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Dultz, E. et al. Systematic kinetic analysis of mitotic dis- and reassembly of the nuclear pore in living cells. J. Cell Biol. 180, 857-865

Gene Expression Unit, European Molecular Biology Laboratory, D-69117 Heidelberg, Germany.
The Journal of Cell Biology (Impact Factor: 9.69). 04/2008; 180(5):857-65. DOI: 10.1083/jcb.200707026
Source: PubMed

ABSTRACT During mitosis in higher eukaryotes, nuclear pore complexes (NPCs) disassemble in prophase and are rebuilt in anaphase and telophase. NPC formation is hypothesized to occur by the interaction of mitotically stable subcomplexes that form defined structural intermediates. To determine the sequence of events that lead to breakdown and reformation of functional NPCs during mitosis, we present here our quantitative assay based on confocal time-lapse microscopy of single dividing cells. We use this assay to systematically investigate the kinetics of dis- and reassembly for eight nucleoporin subcomplexes relative to nuclear transport in NRK cells, linking the assembly state of the NPC with its function. Our data establish that NPC assembly is an ordered stepwise process that leads to import function already in a partially assembled state. We furthermore find that nucleoporin dissociation does not occur in the reverse order from binding during assembly, which may indicate a distinct mechanism.

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    • "Nup93 subsequently recruits the FG repeat-containing nucleoporins of the Nup62 complex. The FG-containing nucleoporin Nup98 is recruited concomitantly with Nup93 (Dultz et al. 2008) and has recently been found to be key to the establishment of the transport and exclusion properties of the pore (Hulsmann et al. 2012; Laurell et al. 2011). Together, these FG nucleoporins form a substantial part of the hydrophobic meshwork in the center of the pore (Ribbeck and Gorlich 2001). "
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    • "Nup93 subsequently recruits the FG repeat-containing nucleoporins of the Nup62 complex. The FG-containing nucleoporin Nup98 is recruited concomitantly with Nup93 (Dultz et al. 2008) and has recently been found to be key to the establishment of the transport and exclusion properties of the pore (Hulsmann et al. 2012; Laurell et al. 2011). Together, these FG nucleoporins form a substantial part of the hydrophobic meshwork in the center of the pore (Ribbeck and Gorlich 2001). "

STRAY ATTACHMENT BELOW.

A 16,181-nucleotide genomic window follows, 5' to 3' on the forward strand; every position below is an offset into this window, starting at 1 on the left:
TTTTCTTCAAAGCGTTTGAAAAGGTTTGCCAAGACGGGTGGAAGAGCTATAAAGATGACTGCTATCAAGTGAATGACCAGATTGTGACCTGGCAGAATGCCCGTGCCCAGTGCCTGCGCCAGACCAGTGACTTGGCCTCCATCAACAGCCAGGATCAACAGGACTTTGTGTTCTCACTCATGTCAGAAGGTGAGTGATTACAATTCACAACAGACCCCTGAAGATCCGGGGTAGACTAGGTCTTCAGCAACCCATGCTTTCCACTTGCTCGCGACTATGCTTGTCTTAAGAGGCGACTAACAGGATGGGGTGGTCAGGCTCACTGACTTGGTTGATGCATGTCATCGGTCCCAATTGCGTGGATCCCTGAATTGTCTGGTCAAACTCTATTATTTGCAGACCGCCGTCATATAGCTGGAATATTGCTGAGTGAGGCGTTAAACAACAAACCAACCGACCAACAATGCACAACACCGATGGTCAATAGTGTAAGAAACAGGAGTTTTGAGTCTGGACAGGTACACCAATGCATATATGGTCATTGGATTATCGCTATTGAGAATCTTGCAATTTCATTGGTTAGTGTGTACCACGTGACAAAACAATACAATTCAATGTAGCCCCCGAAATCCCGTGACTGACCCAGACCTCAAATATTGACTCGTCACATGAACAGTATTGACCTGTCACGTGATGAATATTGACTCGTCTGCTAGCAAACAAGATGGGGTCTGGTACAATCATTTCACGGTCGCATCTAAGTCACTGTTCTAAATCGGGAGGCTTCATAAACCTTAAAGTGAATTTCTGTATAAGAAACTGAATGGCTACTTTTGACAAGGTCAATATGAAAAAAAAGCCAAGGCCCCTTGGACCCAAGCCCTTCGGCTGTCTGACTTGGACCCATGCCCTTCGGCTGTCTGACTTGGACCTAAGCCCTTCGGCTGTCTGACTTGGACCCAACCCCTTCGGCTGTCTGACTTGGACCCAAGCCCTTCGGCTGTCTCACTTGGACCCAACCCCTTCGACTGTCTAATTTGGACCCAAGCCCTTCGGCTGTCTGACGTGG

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    ABSTRACT: The metazoan nucleus is disassembled and re-built at every mitotic cell division. The nuclear envelope, including nuclear pore complexes, breaks down at the beginning of mitosis to accommodate the capture of massively condensed chromosomes by the spindle apparatus. At the end of mitosis, a nuclear envelope is newly formed around each set of segregating and de-condensing chromatin. We review the current understanding of the membrane restructuring events involved in the formation of the nuclear membrane sheets of the envelope, the mechanisms governing nuclear pore complex assembly and integration in the nascent nuclear membranes, and the regulated coordination of these events with chromatin de-condensation.
    Chromosoma 10/2012; 121(6). DOI:10.1007/s00412-012-0388-3 · 3.26 Impact Factor
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    • "Similarly, C. elegans Nup53 is necessary for the efficient accumulation of Nup155 and Nup58 but not Nup107 at the NE (Rodenas et al, 2009). This is also supported by live-cell imaging experiments in HeLa cells, which capture the recruitment of Nup58 slightly after Nup93 (Dultz et al, 2008). Accordingly, we have found that upon depletion of the two Nup93 containing subcomplexes, Nup93–Nup188 and Nup93–205, the two other members of the complex, Nup155 and Nup53, are still detectable, albeit at reduced levels on the assembling NPCs (Sachdev et al, 2012). "
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    ABSTRACT: Nuclear pore complexes (NPCs) fuse the two membranes of the nuclear envelope (NE) to a pore, connecting cytoplasm and nucleoplasm and allowing exchange of macromolecules between these compartments. Most NPC proteins do not contain integral membrane domains and thus it is largely unclear how NPCs are embedded and anchored in the NE. Here, we show that the evolutionary conserved nuclear pore protein Nup53 binds independently of other proteins to membranes, a property that is crucial for NPC assembly and conserved between yeast and vertebrates. The vertebrate protein comprises two membrane binding sites, of which the C-terminal domain has membrane deforming capabilities, and is specifically required for de novo NPC assembly and insertion into the intact NE during interphase. Dimerization of Nup53 contributes to its membrane interaction and is crucial for its function in NPC assembly.
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